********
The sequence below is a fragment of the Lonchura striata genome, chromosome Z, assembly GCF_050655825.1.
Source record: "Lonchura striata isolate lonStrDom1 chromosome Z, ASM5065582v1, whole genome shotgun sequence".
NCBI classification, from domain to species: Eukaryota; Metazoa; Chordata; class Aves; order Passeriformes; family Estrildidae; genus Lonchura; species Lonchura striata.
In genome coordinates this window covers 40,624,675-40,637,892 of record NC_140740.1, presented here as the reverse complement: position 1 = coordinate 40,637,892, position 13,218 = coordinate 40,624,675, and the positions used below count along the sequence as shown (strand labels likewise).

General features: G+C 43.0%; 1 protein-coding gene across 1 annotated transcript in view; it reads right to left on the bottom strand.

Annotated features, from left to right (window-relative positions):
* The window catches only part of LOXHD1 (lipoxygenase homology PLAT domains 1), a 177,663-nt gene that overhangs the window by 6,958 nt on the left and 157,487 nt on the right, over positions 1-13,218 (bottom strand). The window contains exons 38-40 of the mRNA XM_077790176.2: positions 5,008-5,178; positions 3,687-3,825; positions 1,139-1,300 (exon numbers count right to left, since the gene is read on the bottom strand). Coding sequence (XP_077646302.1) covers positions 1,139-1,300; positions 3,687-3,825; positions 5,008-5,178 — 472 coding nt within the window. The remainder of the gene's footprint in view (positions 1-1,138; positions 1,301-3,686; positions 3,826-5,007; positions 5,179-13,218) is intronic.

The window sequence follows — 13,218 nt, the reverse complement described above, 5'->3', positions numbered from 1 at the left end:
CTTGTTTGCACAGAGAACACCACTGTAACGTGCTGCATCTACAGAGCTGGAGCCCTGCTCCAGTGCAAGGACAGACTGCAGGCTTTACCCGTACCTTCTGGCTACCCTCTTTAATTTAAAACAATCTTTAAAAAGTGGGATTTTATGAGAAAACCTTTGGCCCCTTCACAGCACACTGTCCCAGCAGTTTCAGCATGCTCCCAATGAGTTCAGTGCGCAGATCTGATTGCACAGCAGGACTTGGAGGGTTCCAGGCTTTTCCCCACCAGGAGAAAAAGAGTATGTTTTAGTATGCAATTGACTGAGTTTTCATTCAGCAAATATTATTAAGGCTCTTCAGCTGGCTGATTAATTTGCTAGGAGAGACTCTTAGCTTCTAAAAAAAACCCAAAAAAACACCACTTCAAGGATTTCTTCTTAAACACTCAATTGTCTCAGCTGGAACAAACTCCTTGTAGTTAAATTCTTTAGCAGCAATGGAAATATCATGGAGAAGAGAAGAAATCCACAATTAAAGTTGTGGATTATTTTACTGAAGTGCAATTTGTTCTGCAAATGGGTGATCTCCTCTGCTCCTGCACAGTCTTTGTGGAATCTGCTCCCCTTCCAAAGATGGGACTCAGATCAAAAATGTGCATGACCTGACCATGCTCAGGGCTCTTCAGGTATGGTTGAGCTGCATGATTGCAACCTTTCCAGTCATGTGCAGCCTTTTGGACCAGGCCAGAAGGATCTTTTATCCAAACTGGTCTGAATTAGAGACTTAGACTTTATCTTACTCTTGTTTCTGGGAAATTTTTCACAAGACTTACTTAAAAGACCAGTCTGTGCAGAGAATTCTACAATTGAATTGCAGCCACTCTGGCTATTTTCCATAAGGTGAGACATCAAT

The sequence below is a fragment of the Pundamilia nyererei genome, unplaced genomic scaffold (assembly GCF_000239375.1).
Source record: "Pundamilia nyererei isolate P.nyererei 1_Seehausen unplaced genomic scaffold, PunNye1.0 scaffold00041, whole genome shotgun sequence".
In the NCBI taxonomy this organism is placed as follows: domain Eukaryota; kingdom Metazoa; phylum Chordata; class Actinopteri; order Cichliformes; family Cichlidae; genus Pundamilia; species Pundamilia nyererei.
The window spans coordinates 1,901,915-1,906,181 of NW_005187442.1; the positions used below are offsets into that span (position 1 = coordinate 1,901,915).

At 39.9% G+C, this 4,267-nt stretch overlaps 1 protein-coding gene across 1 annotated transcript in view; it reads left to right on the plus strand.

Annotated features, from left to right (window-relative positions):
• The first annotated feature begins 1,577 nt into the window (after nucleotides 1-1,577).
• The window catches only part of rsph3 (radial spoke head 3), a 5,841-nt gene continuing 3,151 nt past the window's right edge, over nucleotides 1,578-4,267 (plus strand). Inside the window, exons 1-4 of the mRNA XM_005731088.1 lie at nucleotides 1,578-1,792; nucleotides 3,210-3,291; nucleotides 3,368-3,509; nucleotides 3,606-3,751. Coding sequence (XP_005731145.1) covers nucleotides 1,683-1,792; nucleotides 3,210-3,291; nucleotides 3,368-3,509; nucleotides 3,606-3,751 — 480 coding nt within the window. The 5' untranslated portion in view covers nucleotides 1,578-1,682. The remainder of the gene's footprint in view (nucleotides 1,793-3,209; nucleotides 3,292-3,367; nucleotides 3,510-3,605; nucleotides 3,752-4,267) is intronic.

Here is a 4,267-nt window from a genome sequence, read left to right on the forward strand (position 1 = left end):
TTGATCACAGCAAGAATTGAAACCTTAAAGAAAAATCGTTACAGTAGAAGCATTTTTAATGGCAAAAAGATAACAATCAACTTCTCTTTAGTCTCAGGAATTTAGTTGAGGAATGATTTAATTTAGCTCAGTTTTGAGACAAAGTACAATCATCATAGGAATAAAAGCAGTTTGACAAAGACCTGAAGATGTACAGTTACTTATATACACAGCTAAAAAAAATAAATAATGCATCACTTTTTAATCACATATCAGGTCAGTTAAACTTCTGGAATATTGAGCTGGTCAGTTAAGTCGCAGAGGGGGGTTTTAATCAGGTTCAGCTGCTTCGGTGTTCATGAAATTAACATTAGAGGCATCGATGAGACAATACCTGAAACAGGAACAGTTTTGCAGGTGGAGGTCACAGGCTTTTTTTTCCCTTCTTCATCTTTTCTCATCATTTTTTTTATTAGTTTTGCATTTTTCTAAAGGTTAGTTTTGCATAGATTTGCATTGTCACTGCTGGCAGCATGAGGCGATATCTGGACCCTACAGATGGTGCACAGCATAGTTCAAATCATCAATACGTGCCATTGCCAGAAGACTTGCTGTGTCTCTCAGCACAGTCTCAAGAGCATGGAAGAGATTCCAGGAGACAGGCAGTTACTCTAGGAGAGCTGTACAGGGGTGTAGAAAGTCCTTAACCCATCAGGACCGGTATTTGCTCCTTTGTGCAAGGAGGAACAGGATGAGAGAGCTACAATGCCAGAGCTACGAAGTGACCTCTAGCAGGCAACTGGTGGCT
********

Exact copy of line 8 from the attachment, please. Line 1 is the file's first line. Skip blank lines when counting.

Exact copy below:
The window sequence follows — 13,218 nt, the reverse complement described above, 5'->3', positions numbered from 1 at the left end: